Two hours ago I was siting in Starbucks. I glanced at the man sitting next to me and noticed that he had something in his hands- at first I thought it was marijuana, but then I realized he was messing around with a flashlight.
“What is that?” I asked him.
“It’s a flashlight.” He replied. “It’s very powerful.” He finished putting it together and then turned it on. Sure enough the whole shop lit up like a pair of headlights was sitting on one of the tables. Starbucks was closing, so we walked outside together.
The scruffy looking guy revealed to me that he is 40 years old, lost his job last April, and is currently homeless. He seemed like a genuinely kind person, so I invited him to go down to another coffee shop with me on the main street that was open until 11 pm.
As we walked the half mile he did most of the talking and I did most of the listening. I forgot how it came up, but he then told me “I’m an opiate user.” A strange mix of emotions bubbled up from inside me. My first thought reminded me of my parents- I need to get away from this guy! He’s probably going to rob me.
After that came a bit of compassion. After many failed attempts I have finally gone two days without drinking coffee. All I have been thinking about for the past two days has been coffee. “Coffee coffee coffee coffee coffee C-O-F-F-E-E” has been occupying my mind for the past 48 hours. Every other thought I have is a rationalization why I should drink some caffeine.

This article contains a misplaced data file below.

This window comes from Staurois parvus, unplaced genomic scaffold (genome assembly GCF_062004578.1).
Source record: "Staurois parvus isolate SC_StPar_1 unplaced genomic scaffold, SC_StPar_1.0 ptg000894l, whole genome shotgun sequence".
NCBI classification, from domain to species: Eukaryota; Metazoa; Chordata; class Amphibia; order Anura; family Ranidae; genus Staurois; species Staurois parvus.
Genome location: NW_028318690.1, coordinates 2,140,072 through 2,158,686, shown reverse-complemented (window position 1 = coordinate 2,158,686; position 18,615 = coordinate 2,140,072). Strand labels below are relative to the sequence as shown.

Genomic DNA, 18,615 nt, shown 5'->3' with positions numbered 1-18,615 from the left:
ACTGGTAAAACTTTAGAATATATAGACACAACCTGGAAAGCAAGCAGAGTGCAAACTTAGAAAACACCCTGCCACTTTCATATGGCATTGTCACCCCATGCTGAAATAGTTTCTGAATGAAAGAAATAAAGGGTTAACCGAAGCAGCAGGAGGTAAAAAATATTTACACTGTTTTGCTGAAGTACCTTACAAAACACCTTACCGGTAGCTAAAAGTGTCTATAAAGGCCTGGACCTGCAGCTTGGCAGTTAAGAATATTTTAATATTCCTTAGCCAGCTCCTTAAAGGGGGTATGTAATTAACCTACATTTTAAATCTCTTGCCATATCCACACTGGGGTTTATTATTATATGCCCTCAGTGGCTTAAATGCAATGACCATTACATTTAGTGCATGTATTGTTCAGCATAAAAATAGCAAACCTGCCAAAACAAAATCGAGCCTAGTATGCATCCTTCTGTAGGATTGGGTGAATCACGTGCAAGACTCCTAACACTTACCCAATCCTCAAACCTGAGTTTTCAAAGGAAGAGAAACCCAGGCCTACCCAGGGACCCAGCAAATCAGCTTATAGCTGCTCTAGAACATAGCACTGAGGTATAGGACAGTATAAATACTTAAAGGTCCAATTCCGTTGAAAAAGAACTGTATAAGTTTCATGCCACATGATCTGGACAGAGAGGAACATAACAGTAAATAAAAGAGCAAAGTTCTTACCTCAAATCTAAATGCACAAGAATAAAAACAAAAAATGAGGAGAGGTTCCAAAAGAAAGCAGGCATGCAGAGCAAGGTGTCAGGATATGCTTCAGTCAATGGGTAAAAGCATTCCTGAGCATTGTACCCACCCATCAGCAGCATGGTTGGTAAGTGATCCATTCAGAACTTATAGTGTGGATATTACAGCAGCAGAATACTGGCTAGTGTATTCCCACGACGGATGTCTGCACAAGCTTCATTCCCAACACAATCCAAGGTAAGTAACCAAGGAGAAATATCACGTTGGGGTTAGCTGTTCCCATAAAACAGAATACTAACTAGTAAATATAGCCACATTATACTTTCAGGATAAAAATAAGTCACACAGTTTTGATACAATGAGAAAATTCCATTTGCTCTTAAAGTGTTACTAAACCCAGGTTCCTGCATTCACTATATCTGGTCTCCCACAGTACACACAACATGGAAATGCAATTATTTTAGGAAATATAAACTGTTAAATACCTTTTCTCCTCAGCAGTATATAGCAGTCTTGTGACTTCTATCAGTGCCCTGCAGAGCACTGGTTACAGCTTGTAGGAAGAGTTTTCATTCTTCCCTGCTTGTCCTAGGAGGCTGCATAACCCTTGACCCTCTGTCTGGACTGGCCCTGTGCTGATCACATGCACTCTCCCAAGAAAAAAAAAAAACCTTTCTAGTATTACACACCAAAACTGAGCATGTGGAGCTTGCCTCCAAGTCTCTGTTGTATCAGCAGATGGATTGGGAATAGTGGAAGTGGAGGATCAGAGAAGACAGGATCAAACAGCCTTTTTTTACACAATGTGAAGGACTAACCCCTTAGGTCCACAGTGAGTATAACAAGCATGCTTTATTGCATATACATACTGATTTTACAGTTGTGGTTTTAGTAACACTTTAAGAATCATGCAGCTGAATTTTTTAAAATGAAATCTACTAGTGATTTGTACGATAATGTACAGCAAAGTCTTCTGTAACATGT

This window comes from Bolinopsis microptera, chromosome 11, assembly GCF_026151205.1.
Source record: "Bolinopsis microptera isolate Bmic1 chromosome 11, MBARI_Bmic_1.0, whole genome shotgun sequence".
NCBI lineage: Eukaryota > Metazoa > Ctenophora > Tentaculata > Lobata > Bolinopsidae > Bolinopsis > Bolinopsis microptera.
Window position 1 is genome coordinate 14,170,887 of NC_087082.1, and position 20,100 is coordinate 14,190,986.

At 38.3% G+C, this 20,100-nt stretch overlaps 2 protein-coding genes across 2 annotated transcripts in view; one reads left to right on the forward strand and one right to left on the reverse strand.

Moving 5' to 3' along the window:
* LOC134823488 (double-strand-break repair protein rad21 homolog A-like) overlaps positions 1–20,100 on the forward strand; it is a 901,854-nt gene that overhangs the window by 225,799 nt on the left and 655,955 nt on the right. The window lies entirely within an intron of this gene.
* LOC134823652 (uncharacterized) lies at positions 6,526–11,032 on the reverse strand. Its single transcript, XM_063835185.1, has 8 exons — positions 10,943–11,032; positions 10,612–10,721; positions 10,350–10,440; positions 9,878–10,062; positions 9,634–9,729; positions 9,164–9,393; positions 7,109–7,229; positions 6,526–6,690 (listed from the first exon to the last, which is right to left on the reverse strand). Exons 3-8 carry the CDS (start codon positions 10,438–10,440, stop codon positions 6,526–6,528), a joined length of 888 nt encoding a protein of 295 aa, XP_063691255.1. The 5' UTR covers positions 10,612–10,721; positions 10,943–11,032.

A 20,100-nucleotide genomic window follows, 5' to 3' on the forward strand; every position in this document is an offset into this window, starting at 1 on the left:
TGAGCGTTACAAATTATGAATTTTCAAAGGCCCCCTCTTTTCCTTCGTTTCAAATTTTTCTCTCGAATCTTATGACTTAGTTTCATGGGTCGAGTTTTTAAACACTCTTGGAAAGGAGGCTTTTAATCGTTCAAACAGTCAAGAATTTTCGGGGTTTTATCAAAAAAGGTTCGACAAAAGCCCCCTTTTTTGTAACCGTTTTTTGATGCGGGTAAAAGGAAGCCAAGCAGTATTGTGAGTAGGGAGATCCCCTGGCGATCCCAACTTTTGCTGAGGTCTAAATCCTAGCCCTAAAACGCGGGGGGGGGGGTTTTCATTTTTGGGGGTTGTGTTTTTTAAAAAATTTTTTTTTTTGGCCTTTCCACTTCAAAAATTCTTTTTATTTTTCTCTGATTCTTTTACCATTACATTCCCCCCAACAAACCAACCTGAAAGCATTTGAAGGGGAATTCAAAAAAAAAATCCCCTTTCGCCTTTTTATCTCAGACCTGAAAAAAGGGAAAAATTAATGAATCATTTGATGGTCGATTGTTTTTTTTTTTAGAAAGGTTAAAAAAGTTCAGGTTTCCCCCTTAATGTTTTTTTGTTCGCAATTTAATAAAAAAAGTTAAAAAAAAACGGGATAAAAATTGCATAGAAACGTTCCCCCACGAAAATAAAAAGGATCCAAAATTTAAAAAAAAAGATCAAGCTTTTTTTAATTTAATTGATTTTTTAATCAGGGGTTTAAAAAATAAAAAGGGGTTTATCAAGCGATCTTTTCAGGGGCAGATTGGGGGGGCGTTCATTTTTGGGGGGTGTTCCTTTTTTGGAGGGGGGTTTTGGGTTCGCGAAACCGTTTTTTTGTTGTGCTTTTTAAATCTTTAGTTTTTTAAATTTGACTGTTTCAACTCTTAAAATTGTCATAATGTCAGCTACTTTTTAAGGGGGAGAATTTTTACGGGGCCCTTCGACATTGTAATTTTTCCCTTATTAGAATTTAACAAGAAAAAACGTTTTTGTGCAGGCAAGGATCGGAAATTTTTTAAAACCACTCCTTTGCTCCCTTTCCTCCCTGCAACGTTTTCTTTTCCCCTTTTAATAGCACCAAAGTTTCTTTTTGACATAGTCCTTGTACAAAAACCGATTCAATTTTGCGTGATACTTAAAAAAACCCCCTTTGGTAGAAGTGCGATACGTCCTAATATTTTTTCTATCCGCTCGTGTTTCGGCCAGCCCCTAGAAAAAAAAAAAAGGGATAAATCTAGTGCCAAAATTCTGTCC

“This ride up to Northampton is a pain. I would love some coffee”
“I bet if I drank some coffee I would be less irritable.”
“Oh there’s a Starbucks. Let’s get some coffee!”
I have managed to fend off these rationalizations and I already feel calmer. My energy levels are steadier and I feel overall less anxious these last two days.
Coffee is an addictive substance. Caffeine is a powerful drug: it acts similar to cocaine in our brains. I’ve done my fair share of experimentation. Thankfully I have never, and never plan to, have the experience of craving opiates or heroin, but my coffee experience softened my heart a bit.
“He seems like a good dude. I don’t need to invite him over my place, but might as well spend some time with him.”
We proceeded to walk to the coffee shop. We got a sandwich and sat down to talk. I didn’t feel comfortable giving him my phone number, so I took his.
After like an hour he answered his phone and went on his way to meet a friend. He thanked me and walked out.
I pride myself on being open minded. Last year I even met up with a coworker who is a Jehovah’s Witness to hear him out about Christianity (maybe I do regret doing that). But this dude seemed like a genuinely good person.
Maybe I empathize so much with drugs addicts because dealing mental illness forces you to realize why many people turn to drugs- if my family didn’t have the resources to help me fund my weekly visits to a therapist maybe I would be the one who turned to opiates….